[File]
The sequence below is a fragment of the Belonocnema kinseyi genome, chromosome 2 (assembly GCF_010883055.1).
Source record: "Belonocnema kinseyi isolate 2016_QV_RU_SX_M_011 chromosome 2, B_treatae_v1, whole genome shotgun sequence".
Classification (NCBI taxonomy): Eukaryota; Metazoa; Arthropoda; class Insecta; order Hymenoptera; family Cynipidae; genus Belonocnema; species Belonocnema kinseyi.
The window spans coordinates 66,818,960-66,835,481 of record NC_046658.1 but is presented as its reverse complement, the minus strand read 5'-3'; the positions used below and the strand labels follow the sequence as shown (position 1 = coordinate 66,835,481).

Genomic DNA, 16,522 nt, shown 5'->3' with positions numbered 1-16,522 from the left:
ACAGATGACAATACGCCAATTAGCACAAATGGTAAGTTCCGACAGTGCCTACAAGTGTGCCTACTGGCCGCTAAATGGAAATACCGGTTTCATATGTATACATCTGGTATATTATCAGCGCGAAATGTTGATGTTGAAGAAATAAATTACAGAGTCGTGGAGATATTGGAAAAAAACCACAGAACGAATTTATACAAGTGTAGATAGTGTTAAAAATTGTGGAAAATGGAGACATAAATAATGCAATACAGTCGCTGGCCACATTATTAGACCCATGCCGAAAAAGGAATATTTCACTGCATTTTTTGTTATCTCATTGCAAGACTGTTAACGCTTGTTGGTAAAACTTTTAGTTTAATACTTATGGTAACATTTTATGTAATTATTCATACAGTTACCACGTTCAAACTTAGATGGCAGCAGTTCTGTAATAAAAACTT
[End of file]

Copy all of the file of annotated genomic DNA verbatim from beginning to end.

The sequence below is a fragment of the Belonocnema kinseyi genome, chromosome 2 (assembly GCF_010883055.1).
Source record: "Belonocnema kinseyi isolate 2016_QV_RU_SX_M_011 chromosome 2, B_treatae_v1, whole genome shotgun sequence".
Classification (NCBI taxonomy): Eukaryota; Metazoa; Arthropoda; class Insecta; order Hymenoptera; family Cynipidae; genus Belonocnema; species Belonocnema kinseyi.
The window spans coordinates 66,818,960-66,835,481 of record NC_046658.1 but is presented as its reverse complement, the minus strand read 5'-3'; the positions used below and the strand labels follow the sequence as shown (position 1 = coordinate 66,835,481).

Genomic DNA, 16,522 nt, shown 5'->3' with positions numbered 1-16,522 from the left:
ACAGATGACAATACGCCAATTAGCACAAATGGTAAGTTCCGACAGTGCCTACAAGTGTGCCTACTGGCCGCTAAATGGAAATACCGGTTTCATATGTATACATCTGGTATATTATCAGCGCGAAATGTTGATGTTGAAGAAATAAATTACAGAGTCGTGGAGATATTGGAAAAAAACCACAGAACGAATTTATACAAGTGTAGATAGTGTTAAAAATTGTGGAAAATGGAGACATAAATAATGCAATACAGTCGCTGGCCACATTATTAGACCCATGCCGAAAAAGGAATATTTCACTGCATTTTTTGTTATCTCATTGCAAGACTGTTAACGCTTGTTGGTAAAACTTTTAGTTTAATACTTATGGTAACATTTTATGTAATTATTCATACAGTTACCACGTTCAAACTTAGATGGCAGCAGTTCTGTAATAAAAACTT